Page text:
Haidt casts religions as practices and beliefs fueled by people caring about something greater than themselves and uniting to pursue goals they couldn’t achieve alone. Politics is structured similarly: When people view a ritual, law or other constraint as sacred, Haidt reveals, that brings them together and prompts them to behave rationally. But, he cautions, sacredness can make group members less aware of the arbitrary nature of their beliefs and practices.
Chimpanzee / Bee
Haidt presents chimpanzee cognition expert Michael Tomasello’s research, which regards chimps as among the smartest animals on Earth but, unlike humans, lacking in collaboration skills. Even when they seem to cooperate, Haidt notes, each chimp pursues whatever best serves its selfish needs. Haidt depicts human nature as both selfish and capable of group-minded pursuits.
Haidt warns that human “groupishness” can blind people to the logic of other moral foundations, which may prompt competition among groups. But, he reports, when humans tap into their “hivish nature,” they work – as bees do – to improve group conditions.
Haidt explains that organizations seeking to tap into employees’ hivish nature to spur cooperation must create a strong sense of shared identity and purpose. However, he insists, pitting one person against another for scarce resources degrades morale, trust and the hivish nature.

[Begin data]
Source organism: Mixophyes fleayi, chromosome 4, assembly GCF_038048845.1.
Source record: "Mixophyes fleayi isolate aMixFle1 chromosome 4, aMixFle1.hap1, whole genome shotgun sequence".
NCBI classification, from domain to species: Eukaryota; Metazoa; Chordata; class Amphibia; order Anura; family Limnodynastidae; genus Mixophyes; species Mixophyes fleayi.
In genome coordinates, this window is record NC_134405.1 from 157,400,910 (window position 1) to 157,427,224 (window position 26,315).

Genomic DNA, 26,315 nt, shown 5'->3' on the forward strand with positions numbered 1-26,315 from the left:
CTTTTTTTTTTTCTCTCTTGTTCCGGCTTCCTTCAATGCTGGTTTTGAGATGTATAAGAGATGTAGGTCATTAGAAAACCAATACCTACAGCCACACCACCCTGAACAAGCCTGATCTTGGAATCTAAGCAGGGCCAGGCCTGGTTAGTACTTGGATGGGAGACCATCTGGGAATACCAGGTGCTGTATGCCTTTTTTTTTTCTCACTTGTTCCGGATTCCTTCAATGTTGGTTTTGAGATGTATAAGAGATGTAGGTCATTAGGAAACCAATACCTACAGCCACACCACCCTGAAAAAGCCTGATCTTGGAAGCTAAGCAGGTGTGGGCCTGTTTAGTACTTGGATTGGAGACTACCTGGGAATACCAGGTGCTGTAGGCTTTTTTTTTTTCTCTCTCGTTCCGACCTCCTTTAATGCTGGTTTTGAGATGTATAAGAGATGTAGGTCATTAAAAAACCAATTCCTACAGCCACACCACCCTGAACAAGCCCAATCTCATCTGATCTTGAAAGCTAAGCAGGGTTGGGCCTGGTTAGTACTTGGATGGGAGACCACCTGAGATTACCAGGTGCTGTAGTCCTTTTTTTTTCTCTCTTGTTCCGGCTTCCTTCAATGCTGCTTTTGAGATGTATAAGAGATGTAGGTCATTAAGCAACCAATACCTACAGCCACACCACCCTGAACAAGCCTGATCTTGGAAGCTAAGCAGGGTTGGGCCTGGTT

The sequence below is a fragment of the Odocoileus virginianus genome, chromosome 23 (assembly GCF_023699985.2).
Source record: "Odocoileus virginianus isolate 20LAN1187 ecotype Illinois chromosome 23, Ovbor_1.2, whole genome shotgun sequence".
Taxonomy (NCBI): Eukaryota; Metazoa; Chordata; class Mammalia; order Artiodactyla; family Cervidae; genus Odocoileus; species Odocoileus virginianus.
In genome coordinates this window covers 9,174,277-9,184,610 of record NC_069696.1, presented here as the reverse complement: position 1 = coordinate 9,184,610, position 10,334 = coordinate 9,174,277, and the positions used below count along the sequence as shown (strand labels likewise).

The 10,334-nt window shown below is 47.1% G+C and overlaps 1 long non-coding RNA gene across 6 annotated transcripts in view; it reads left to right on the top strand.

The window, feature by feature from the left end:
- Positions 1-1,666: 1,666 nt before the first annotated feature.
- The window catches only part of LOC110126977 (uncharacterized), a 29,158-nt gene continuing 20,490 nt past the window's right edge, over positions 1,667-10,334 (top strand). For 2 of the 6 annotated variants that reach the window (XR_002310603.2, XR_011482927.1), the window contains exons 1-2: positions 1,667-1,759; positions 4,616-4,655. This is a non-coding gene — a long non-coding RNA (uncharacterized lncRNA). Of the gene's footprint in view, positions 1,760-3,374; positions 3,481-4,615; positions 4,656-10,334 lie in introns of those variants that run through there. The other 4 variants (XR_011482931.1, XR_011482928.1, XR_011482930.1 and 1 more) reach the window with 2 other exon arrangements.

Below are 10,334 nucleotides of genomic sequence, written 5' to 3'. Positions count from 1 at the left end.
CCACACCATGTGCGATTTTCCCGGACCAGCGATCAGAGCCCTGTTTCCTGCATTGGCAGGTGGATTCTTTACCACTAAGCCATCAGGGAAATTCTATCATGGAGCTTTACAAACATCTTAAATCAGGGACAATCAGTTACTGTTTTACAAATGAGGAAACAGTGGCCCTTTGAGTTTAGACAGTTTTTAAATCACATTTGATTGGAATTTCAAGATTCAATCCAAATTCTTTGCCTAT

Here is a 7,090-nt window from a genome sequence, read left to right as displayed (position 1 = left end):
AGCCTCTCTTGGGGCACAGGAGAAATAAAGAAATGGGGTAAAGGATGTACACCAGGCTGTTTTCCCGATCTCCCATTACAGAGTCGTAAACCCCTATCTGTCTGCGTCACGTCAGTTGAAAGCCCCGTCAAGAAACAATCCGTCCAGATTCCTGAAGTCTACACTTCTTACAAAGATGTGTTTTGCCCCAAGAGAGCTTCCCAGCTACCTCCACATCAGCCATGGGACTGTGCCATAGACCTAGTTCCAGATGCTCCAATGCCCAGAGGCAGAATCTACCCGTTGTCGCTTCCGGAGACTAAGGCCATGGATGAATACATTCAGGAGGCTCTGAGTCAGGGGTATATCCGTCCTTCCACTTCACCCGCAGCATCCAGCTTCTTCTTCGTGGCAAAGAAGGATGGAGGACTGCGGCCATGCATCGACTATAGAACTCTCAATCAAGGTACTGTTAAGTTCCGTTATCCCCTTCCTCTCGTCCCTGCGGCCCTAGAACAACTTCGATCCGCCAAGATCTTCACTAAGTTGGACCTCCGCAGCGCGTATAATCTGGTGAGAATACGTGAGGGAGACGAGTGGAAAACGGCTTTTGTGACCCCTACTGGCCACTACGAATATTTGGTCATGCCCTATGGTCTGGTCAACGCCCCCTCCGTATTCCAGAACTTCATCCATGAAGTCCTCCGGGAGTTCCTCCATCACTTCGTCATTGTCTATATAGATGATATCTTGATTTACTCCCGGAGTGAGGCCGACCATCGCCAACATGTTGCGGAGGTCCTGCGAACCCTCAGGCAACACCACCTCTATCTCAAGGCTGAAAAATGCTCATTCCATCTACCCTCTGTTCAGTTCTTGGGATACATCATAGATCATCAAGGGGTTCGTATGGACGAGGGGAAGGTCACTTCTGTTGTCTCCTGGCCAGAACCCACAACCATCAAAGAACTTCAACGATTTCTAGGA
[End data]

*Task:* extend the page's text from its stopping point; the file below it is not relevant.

Haidt defines ideology as a collection of beliefs that address a society’s proper functioning and how to achieve it. He asserts that people’s genetic predispositions lead them to embrace certain ideologies. Those disposed toward diversity and novelty, for example, may tend to be liberal. A political moral matrix, the author argues, impedes your ability to interact with people from differing moral matrixes.
Progress happens when theories are tested, supported and corrected by empirical evidence, especially when a theory proves to be useful.Jonathan Haidt
Haidt urges you to have a friendly conversation with someone with whom you differ. You may, he hopes, gain a fresh perspective.
Consider this akin to a more intellectual and academic, but less conversational, Malcolm Gladwell book. Haidt, as Gladwell does, employs multiple sources and examples from science, sociology, history and genetics to ground a wide-ranging but one-pointed exploration. Haidt’s brilliance at times can interfere with his readability, but his insights are quite original – often more original than what you might expect from Gladwell – and his ability to draw nonlinear conclusions across disciplines proves illuminating and even inspirational.
For all his knowledge, Haidt is no cynic. He seeks to grant readers an understanding of the processes that produce animosity among those with differing belief systems, so that readers might work to reduce that hostility. The last several years of US politics might have left you skeptical about that aim, but Haidt strives to righteously convince you otherwise.
The most illuminating reads for gaining further insights into Haidt’s thinking are more Haidt: The Happiness Hypothesis, All Minus One and The Coddling of the American Mind.